The Venetian fortifications still stand around Nicosia

The Venetians rebuilt the fortifications of the Lusignans as well as many of their own during their reign which would last less than 100 years, as they were deeply hated by their Cypriot peasants who supported, almost gleefully, the successful Ottoman invasion in 1570.

So what’s my point here? My point is that Cyprus during the Middle Ages was awesome. The architecture is stunning, and a lot of it is still standing! The politics of the period are as convoluted and fascinating as one could wish, perfect fodder for a game about assassins and intrigue. Free running through Limassol or Larnaca or Nicosia? Awesomeness. Racing up and down the cliffs and tiny back hallways of St. Hilarion? Trying to save (or kill) the Black Prince? Defend the monarchy from the avarice of the venetian merchants? Or running your own merchant vessels out of Kyrenia and Famagusta harbours? Protecting your castle from inevitable sieges, while building up your salt mines or sugar cane plantations? So many cool options, the mind simply boggles!

So, the day after I had the brilliant idea, I was milling around the kitchen while simmering a nice pumpkin curry for lunch when I picked up the January 2010 issue of Game Informer, to discover that someone had done it already. Seriously. There’s a new PSP game called Assassin’s Creed: Bloodlines, that takes place on Cyprus. Only problem is that apparently it sucks. Combat sucks, plot development is poor (how?! Its Cyprus for god’s sake! Who were your writers?!?!), you only get to visit Limassol and Larnaca (no Nicosia? or Famagusta? What crack were you smoking and did you bother to do any kind of real location research?) and well, its on the PSP which is ALWAYS a bad idea. Epic fail. I’m totally bummed.

New Business Cards!

Its not a very good picture, but I still wanted to show it off: My new business cards!! My brother-in-law made these for me as a Christmas gift. Figure they’re a nice thing to have, hand out to people who might be interested in having me work for them either on field projects, or as a copyeditor/writer/talking-head for any kind of media production. “Look how professional I am!” Ha!
In the meantime, its the holidays, and I’m making some spare cash between semesters working in that joyful *ahem* profession known as retail. I’ve worked in retail off and on for over 10 years now, and the sad thing is that I’m really good at it. Charming, reasonably attractive, good at sales pitches. And so whenever I return to retail, within a week they have me jacked back up to 40 hours a week. So, I’m off to work a 2pm to 11pm shift at one of Seattle’s busiest shopping centers. My excitement is positively underwhelming, and my feet are already aching just thinking about it. Oh, how I miss being in the field, with the sun beating down on me while I get all dirty and sweaty!!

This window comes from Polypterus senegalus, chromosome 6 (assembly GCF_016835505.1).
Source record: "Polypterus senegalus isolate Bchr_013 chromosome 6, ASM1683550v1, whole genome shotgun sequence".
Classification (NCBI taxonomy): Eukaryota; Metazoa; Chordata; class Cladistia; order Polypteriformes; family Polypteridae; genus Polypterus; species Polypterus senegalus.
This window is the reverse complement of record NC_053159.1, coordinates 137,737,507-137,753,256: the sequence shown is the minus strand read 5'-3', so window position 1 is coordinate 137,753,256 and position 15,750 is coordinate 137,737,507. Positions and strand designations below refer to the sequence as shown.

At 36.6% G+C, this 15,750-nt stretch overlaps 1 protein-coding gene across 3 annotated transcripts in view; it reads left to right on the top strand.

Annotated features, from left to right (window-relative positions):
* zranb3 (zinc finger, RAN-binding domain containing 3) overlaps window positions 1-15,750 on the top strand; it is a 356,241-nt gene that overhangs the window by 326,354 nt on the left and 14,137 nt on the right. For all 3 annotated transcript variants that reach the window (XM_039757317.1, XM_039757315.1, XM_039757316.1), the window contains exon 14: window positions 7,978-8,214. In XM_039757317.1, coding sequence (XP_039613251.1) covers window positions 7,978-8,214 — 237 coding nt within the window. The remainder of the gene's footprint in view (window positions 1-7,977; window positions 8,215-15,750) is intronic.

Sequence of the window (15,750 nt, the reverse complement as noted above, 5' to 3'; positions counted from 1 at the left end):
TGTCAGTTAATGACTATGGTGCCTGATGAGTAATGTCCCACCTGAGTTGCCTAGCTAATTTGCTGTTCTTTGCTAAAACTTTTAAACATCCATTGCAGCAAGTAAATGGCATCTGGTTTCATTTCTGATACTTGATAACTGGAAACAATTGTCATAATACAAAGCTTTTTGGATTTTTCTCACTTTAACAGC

First Post, New Blog

This is basically a holder post, simply pronouncing, that yes, this is my blog. I’m Eilis Monahan, aka Girl Archaeologist. I’m currently a graduate student at Cornell University, where I study (you guessed it!) archaeology. I’m a field archaeologist, a shovelbum, an excavation junky. I’ve dug in 3 continents, 4 countries, and 5 states. When I’m not digging in the ground, I like playing with technology… geophysical and aerial remote sensing, GIS, and videography. I have a bunch of followers on Twitter (User: GirlArchaeo) who I try to keep informed on happenings in the world of archaeology, interspersed with totally off-topic rants, and pictures of my most recent travels.

BTW, I’m also a video-blogger. Check out my YouTube account if you get the chance.

I’m morally opposed to all of the crap archaeoogy programs on tv. And of course, I believe the solution to this is for someone to give me my own show. I actually do have training in acting for stage and television, modeling, voice, and dance. Reel and headshots available upon request.

’10 M.A. in Archaeology, Cornell University
’01 B.A. in Classical and Near Eastern Archaeology, Bryn Mawr College

Excavations and Surveys:
’09 Priniatikos-Pyrgos Project (Crete), Irish Institute for Helladic Studies
’08 Priniatikos-Pyrgos Project (Crete), Irish Institute for Helladic Studies
’08 Kalavasos and Maroni Built Environments Project (Cyprus), Cornell University and Ithaca College
’07 Elaborating Early Neolithic Cyprus, Cornell University and University of Cyprus
’07 Petra Pool and Garden Complex (Jordan), Penn State University
’06 multiple projects in CO, WY, and UT, Metcalf Archaeological Constulants (Eagle, CO) and TRC Mariah (Laramie, WY)
’05 Excavations at Idalion (Cyprus), Lycoming College
’05 multiple projects in Southeastern CT, Mashantucket Pequot Tribal Museum and Research Center Archaeological Crew